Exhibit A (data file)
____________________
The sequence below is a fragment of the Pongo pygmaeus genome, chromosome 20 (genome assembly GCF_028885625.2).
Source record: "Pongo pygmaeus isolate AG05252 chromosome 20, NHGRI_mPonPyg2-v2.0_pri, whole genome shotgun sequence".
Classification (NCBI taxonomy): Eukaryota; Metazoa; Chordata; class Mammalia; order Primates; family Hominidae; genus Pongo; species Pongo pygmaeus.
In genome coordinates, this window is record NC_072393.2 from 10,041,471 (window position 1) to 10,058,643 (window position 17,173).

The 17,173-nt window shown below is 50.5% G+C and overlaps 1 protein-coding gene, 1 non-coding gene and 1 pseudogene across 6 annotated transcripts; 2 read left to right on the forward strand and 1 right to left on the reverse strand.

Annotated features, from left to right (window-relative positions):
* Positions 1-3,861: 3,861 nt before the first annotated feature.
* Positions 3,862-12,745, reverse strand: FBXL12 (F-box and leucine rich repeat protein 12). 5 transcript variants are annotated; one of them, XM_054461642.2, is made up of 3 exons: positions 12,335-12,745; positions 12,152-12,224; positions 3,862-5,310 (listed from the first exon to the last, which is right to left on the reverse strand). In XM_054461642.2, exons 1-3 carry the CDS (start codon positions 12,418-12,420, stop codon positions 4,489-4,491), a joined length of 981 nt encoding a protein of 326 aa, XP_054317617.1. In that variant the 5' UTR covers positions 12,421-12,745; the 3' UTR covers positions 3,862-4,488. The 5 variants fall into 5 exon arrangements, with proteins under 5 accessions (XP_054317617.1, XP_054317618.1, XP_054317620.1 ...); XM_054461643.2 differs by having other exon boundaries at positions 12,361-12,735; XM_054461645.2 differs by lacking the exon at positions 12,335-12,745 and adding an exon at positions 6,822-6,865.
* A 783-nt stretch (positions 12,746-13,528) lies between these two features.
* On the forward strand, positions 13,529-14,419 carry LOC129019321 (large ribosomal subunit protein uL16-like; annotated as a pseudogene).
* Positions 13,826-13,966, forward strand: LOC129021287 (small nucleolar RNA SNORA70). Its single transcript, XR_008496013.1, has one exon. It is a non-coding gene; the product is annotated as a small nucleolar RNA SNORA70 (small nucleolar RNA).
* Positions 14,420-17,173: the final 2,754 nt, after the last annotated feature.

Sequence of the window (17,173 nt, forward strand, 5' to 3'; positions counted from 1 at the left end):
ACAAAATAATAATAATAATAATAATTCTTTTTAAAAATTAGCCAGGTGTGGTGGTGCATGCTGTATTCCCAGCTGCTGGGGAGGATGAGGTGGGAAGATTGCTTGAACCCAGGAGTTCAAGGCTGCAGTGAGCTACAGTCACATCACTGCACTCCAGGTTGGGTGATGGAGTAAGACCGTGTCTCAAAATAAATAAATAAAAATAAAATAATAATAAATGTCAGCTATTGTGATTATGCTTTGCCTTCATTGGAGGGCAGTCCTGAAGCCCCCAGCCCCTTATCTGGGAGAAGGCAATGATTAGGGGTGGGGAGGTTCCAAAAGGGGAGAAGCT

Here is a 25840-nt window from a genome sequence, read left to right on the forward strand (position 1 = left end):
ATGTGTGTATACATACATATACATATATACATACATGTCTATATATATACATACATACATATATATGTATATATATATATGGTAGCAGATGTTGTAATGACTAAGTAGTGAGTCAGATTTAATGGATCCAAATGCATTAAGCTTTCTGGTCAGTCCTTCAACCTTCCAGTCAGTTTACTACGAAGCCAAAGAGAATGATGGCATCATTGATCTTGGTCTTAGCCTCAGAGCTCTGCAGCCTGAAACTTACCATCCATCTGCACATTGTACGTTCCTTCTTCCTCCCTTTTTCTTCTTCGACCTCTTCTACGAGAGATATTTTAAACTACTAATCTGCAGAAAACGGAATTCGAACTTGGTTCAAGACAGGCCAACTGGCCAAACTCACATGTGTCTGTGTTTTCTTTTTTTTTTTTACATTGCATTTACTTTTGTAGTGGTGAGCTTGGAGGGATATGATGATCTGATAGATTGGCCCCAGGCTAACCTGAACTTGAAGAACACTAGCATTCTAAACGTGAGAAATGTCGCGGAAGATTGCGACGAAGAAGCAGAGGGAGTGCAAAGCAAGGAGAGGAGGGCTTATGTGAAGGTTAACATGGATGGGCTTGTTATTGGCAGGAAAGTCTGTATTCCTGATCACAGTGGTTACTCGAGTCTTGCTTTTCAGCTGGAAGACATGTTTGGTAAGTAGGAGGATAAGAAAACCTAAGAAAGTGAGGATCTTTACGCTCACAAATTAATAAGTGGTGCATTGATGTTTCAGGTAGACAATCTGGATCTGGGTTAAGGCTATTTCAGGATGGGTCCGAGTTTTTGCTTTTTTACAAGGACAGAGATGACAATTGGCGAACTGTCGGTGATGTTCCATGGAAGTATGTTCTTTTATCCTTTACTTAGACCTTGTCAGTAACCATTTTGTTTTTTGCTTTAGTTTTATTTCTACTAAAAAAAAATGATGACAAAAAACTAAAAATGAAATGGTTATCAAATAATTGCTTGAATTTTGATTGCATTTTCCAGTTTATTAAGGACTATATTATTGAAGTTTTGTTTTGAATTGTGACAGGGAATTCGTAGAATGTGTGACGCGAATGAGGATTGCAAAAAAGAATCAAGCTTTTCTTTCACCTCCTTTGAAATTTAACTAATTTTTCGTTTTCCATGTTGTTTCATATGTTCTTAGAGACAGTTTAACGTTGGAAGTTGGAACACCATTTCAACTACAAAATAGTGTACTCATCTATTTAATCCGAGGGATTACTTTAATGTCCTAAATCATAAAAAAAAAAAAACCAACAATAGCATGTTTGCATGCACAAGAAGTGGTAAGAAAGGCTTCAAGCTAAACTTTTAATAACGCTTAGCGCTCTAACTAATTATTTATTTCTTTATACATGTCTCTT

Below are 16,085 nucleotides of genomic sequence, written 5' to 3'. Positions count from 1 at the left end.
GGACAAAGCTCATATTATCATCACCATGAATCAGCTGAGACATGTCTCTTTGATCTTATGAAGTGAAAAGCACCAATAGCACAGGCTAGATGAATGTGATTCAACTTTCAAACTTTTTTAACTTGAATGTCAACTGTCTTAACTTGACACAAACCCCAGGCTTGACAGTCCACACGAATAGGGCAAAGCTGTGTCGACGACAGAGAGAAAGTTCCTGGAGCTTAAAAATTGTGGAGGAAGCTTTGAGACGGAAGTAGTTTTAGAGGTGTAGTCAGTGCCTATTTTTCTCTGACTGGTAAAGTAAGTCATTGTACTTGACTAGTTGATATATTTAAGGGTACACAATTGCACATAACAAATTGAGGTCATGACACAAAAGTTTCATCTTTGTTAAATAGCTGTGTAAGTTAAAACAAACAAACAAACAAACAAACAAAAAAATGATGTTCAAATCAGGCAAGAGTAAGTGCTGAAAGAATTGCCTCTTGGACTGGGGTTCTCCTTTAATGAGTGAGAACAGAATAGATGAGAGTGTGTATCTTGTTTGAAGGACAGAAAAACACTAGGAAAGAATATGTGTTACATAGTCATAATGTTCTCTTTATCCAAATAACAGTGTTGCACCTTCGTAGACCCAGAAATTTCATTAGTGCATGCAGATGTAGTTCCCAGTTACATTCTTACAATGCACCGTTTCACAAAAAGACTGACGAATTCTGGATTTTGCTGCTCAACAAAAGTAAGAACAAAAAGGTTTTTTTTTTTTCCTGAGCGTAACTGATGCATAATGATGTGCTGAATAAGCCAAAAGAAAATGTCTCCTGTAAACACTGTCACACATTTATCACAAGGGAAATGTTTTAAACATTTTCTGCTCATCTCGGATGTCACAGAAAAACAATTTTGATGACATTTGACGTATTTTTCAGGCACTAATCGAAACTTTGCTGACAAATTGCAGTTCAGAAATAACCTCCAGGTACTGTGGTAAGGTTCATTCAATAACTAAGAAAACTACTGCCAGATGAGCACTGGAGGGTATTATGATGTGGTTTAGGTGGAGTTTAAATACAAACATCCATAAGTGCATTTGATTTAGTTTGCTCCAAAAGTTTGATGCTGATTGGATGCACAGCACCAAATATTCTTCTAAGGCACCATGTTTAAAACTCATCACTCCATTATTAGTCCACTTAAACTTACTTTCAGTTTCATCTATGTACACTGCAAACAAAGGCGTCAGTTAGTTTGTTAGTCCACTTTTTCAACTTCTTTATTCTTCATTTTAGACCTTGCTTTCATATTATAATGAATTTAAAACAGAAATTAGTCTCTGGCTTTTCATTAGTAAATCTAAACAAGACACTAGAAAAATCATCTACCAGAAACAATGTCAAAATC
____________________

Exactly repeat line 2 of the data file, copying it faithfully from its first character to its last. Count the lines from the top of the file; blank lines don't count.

Source record: "Pongo pygmaeus isolate AG05252 chromosome 20, NHGRI_mPonPyg2-v2.0_pri, whole genome shotgun sequence".